Wednesday, December 18, 2013

Cover Art

Cover art has always been important to me. A cover doesn't just sell a book, it also represents the author's care and attention (in my opinion). When I used to look at publishers I would look through their catalog and examine each cover they posted online. If the artwork was poor then I was very unlikely to approach them for publication. When we started writing "The Beginning of Whit" we had some thoughts on a cover. In a moment of boredom I actually worked on a rendition of "Night Hawks" that could work as the cover but when the flash drive that the image was on died, so did the image. 

(The original "Night Hawks" image by Edward Hopper.)
While I came up with a lot of images throughout the process, to get the right "feel" for the book we finally approached some actual artists. Even though we still were kicking around the idea of doing a play on "Night Hawks" we knew that if we started a series with that image then we'd have to maintain a series of covers based on famous art (if we wanted continuity between book covers). 

Ultimately, when I found an artist whose work was something I was interested in, I went with a design that fit her already established portfolio. The final image is something I think really represents the book and the care that my co-author and I took in selecting a cover. The color choices for the cover give it an urban fantasy feel and the youthful/fun feel of Whit. The scary chickenman in the shadows gives it some intrigue and the stake and donuts gives some hints about the character and the book.

Two parts of the cover are extra touches conceived by the authors. Andrew chose to have the broken egg at the bottom of the page. I chose to include the one-eyed cat beside Whit. When I told Chewie that she was featured on the cover, this is how she reacted:

Tuesday, December 10, 2013

An Experiment of Sorts...

So this past weekend I took a box of books and went to a local event in the hopes of selling a few copies. Indie South Fair is a two-day, twice a year event that is held in Athens, GA. Unfortunately, it was held outside (gah!) and the second day was rainy and in the 40s temperature wise. But I did sell three copies of my book, one of which was to a complete stranger, so I guess it was a success. Here are some photos of the event:

Me next to my books and my display. Also note the beautiful banner in the background provided by AWA's founder Katherine.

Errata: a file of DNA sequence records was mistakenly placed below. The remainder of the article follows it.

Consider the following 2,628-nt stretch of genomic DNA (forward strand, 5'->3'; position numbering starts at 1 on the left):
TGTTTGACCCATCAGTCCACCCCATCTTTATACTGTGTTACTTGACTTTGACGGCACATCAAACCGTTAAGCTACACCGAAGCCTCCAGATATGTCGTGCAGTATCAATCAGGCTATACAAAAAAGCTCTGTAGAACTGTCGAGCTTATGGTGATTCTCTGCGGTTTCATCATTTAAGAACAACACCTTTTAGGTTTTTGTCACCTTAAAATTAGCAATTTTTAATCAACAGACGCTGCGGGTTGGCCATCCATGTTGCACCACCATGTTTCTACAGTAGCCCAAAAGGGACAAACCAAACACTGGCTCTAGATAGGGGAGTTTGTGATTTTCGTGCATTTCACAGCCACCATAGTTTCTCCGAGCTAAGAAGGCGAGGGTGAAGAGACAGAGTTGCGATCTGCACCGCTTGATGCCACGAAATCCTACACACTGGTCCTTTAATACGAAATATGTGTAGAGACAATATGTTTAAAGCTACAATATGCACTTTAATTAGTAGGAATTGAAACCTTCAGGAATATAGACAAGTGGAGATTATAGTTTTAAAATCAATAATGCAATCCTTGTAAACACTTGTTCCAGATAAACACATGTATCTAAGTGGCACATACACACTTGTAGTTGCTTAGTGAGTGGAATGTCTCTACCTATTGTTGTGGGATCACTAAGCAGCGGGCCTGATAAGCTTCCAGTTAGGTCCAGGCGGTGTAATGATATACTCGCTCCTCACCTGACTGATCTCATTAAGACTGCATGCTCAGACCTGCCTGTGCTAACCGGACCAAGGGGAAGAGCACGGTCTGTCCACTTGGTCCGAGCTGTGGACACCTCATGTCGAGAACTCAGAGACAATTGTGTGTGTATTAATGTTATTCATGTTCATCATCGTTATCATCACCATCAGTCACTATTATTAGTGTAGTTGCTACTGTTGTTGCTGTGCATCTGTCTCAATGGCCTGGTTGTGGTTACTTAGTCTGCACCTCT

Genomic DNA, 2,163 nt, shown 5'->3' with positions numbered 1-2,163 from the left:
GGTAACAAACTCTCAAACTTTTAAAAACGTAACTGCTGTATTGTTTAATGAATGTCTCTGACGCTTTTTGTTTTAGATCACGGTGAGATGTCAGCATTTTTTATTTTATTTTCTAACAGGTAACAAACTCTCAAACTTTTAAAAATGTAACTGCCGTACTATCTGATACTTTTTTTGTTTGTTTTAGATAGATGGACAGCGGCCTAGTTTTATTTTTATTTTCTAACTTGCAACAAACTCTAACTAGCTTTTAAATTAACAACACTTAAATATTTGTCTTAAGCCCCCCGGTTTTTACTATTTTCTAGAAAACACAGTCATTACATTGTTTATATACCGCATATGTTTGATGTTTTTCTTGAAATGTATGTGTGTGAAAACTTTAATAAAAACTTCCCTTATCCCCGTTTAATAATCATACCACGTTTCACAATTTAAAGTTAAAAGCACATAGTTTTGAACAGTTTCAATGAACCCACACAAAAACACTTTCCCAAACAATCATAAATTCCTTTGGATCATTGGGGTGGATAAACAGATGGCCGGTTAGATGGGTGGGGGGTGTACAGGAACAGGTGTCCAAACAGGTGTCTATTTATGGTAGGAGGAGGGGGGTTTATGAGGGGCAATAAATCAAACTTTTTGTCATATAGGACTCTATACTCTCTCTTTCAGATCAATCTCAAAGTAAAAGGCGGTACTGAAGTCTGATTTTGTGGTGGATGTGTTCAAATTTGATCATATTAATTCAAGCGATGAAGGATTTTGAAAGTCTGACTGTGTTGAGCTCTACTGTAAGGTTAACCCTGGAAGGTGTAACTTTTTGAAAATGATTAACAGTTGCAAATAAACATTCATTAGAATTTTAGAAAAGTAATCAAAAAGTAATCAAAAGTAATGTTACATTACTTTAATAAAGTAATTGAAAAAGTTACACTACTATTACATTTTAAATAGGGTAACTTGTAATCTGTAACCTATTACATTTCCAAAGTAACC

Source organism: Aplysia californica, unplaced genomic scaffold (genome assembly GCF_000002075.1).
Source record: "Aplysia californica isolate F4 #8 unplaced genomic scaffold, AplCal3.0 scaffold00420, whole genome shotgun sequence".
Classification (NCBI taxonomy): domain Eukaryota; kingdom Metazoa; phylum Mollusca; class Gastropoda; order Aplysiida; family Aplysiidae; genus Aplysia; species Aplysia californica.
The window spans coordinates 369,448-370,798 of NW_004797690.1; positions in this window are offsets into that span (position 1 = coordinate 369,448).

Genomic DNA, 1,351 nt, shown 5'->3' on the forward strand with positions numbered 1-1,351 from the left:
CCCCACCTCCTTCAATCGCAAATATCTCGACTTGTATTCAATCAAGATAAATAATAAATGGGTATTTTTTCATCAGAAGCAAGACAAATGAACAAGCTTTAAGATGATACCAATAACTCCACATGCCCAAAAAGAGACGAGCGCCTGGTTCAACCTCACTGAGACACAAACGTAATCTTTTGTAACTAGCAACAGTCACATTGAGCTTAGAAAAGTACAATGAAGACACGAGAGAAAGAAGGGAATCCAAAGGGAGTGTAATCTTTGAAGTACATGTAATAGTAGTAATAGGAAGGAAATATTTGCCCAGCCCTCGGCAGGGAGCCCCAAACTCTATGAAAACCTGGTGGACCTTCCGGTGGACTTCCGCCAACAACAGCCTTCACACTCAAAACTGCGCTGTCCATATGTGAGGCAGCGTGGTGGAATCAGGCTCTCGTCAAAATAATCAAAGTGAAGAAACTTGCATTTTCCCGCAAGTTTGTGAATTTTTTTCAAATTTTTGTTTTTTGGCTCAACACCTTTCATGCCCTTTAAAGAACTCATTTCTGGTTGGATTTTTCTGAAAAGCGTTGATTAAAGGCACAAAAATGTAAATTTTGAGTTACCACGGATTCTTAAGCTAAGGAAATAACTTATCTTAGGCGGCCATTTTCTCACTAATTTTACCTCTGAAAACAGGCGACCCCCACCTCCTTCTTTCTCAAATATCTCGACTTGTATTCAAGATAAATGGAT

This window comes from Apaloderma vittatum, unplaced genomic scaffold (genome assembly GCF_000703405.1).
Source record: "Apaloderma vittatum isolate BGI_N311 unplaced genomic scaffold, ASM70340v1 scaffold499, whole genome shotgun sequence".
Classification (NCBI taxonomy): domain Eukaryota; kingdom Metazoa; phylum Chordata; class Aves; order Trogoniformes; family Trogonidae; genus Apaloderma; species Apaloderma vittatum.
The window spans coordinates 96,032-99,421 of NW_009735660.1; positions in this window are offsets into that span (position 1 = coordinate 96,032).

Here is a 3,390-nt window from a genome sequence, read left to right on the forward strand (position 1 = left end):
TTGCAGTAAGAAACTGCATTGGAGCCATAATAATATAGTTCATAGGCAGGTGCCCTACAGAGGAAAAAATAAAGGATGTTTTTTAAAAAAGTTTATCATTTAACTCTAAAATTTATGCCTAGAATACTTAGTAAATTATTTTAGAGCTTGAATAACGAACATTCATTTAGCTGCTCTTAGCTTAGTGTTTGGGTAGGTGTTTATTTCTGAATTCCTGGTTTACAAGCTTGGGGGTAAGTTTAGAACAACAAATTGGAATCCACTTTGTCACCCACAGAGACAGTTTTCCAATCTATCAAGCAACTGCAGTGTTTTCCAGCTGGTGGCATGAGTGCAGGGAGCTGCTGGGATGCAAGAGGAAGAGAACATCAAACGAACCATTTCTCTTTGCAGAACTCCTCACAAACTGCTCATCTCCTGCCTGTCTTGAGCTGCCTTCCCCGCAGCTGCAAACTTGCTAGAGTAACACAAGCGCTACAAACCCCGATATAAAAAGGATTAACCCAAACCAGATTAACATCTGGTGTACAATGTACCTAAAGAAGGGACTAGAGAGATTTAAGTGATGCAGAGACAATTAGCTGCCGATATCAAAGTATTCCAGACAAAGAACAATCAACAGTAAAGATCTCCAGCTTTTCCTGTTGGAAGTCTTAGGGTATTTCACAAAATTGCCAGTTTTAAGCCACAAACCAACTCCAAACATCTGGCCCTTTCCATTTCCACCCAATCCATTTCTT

The tent on the first day. Books galore and fellow AWA members (and my sister Amanda).

A prop provided by Rob (pictured here), this sword was a hit with several kids and a few adults.

About a month back, Athens Writers Association was at a similar event and afterwards we discussed the need for props to bring potential buyers to our table. Because I constantly over complicate things, I made a plethora of props. 

What's a demon hunter without a box full of supplies? And since it's Whit, the box obviously has to be shiny and pink.
Some of the internal contents of the box. A red diary, some Big City paraphernalia, quartz, gold stone, a tiny magnifying glass, a leather bracelet with a ward sewn into it and a bottle of sparkles.
Another shot of what the box contains. Some Big City stickers, a bottle of holy water, and a mysterious box containing some strange items...

A guide to Big City.

The guide is full of interesting tidbits about the wonderful world Whit lives in.
A good knife is always helpful on the hunt.

All hunters need stakes. I made these and the leather sheath.
On the first day of this event, my stuff was tucked deep into the tent and few people felt comfortable venturing that far into our book abyss, so no one actually looked at the paper products I created (like the Big City tourist booklet). I did have two different kids (probably around 8 years old) ask me about my stakes. The second day was too wet to put anything out really without risking it getting damaged. So yeah, I went overboard on my props and they didn't really bring in sales, but it was fun making them (if that counts for anything). It's all a learning experience, and with each new event I'll know better what works and what doesn't work. Now that I have two events under my belt I'll be that much more successful at the next one. :)